Why do we write? Who can we blame?

I was sitting at my desk at around ten o’clock at night, knowing that I wouldn’t go to bed until I’d finished the next chapter, so hello two o’clock in the morning and I suddenly realized; writing is a terrible hobby. I could be rock climbing or surfing, but oh no. No sane person would actually choose this life, right?

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So it hits me. I must have been conned. Somewhere, at some point in my childhood, someone told me that being a writer would be great and I haven’t realized until now I’ve been the victim of a twenty plus years practical joke.

I get down to examining my list of suspects. I start from the top, but it’s probably not my family. My parents and sister are my biggest fans, naturally, but I think they just got on board with my dream rather than tricking me into it. And even if they are to blame, they’ve been punished enough after being forced to read everything I give them.

Growing up, I did have a few friends who wanted to be writers. But that’s why we became friends, rather than the other way around. And I don’t think it was one of my teachers either. I used to write during lessons when they weren’t looking. And although they were fairly impressed when I showed them the novel I had written at eleven years old, they used it as an opportunity to teach me how to proofread.

Then who or what inspired me to write? Setting aside a fairy didn’t arrive in the night and hit me with her wand hard enough to give me a concussion, it must have happened somehow. Being a writer means bearing your soul on a page, being brave when people give you criticism and spending hours researching what exactly that climbing plant is called because you have to get it right or the whole world will know you’re a terrible writer.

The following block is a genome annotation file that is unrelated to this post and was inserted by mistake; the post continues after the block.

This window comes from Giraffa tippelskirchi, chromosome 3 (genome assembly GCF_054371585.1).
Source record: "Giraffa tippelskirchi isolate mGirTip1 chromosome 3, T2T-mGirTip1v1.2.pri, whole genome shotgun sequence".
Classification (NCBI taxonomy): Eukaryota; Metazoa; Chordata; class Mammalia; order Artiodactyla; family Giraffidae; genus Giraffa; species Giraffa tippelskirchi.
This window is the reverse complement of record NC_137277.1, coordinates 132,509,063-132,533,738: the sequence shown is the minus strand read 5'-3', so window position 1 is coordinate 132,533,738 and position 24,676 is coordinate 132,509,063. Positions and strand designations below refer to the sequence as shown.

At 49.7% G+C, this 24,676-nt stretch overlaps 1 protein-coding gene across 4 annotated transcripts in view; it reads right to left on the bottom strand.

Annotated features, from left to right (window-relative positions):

Turns out it’s called Clematis ‘Prince Charles’. Or Clematis viticella. But, wait a minute. Now I’ve got a continuity issue because if it’s called ‘Prince Charles’ it can’t have been called that in the Victorian era, right? Gah! Now I have to buy a book on the history of plants, don’t I? I’ll add it to my book on the German Revolution, Smuggling in the British Isles and the hundred and one other books I bought for research purposes. My shelves, not to mention my bank account, can’t take this sort of strain.

And don’t even get me started the process I go through trying to decide on a character name. Driving my head repeatedly into the desk would be a less painful and more productive method.

 

I have no one to blame for it. The truth is, we weren’t conned. We were doomed from the minute we picked up a book or met someone who could spin a tale. In my family, growing up with books galore, an Irish grandmother and a Cypriot grandfather, I was not wanting for good stories.

While these people (family, friends, and authors are alike) were telling us stories, they were inspiring us.

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